Japan's emperor breaks with centuries-old burial tradition

Japan's emperor breaks with centuries-old burial tradition
Japan's Emperor Akihito mentioned in a speech late Wednesday that there were active ties between Tokyo and Manila by the beginning of the 20th century.

TOKYO - Japan's Emperor Akihito will break with a centuries-old burial tradition by opting to be cremated like most ordinary citizens in the densely-populated nation, officials said Friday.

That would mark the first time in almost four hundred years that a Japanese emperor has not been buried, according to the Imperial Household Agency.

It added that the 79-year-old emperor's wife, Empress Michiko, would also be cremated.

The agency, which runs the affairs of Japan's revered imperial family, said the couple were concerned about limited space in Tokyo's royal graveyard.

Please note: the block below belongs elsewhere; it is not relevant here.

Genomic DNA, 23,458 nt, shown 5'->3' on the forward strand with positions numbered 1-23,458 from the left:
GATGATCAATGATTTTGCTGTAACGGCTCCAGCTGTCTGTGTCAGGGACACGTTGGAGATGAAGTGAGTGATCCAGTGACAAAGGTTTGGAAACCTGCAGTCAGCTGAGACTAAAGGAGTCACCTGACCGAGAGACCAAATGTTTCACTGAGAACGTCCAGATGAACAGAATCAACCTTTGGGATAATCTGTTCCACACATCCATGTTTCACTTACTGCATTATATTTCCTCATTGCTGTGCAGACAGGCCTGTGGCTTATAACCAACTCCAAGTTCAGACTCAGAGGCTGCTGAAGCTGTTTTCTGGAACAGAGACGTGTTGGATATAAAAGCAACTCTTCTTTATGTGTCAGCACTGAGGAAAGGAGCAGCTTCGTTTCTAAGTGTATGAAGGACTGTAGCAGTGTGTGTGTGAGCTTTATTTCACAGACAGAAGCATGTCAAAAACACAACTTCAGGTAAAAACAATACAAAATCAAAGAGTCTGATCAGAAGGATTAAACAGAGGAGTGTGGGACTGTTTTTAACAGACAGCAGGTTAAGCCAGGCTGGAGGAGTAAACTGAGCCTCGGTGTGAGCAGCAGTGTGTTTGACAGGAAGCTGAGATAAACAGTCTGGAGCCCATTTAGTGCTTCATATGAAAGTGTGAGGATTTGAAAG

"Cremation has become a common practice in Japan and imperial history has seen both cremations and burial," the palace said in a statement.

Cremation is common in the country of 128 million people where space is at a premium, while it is also a frequent practice in Buddhism.

The imperial couple's remains would be placed into a pair of relatively modest, yet-to-be-constructed tombs in the graveyard where wartime Emperor Showa, his father Emperor Taisho and their wives were buried.

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